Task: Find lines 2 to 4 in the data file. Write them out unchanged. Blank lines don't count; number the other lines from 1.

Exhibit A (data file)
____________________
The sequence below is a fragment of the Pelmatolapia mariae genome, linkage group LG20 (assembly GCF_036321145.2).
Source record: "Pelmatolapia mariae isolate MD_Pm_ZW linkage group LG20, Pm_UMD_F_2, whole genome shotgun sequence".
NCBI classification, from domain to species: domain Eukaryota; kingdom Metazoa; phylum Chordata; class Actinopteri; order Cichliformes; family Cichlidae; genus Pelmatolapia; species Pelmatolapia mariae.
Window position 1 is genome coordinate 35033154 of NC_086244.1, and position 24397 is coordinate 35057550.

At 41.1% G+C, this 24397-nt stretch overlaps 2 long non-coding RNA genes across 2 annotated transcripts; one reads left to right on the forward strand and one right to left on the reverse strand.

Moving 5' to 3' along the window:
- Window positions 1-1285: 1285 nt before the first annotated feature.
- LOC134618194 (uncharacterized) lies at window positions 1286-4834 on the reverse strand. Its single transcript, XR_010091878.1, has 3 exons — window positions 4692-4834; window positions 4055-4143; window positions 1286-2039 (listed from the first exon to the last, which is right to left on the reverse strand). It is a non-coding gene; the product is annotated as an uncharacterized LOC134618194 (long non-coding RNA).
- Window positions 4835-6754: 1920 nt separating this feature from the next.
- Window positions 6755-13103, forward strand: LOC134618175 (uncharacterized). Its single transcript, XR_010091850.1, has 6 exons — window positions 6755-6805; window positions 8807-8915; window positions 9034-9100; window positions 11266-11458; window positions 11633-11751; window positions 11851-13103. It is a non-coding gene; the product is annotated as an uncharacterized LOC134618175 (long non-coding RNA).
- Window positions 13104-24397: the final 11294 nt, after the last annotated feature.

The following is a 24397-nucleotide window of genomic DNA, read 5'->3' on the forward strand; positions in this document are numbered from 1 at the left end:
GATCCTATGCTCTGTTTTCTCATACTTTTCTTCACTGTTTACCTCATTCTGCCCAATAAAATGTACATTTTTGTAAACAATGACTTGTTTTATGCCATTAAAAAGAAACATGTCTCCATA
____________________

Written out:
Source record: "Pelmatolapia mariae isolate MD_Pm_ZW linkage group LG20, Pm_UMD_F_2, whole genome shotgun sequence".
NCBI classification, from domain to species: domain Eukaryota; kingdom Metazoa; phylum Chordata; class Actinopteri; order Cichliformes; family Cichlidae; genus Pelmatolapia; species Pelmatolapia mariae.
Window position 1 is genome coordinate 35033154 of NC_086244.1, and position 24397 is coordinate 35057550.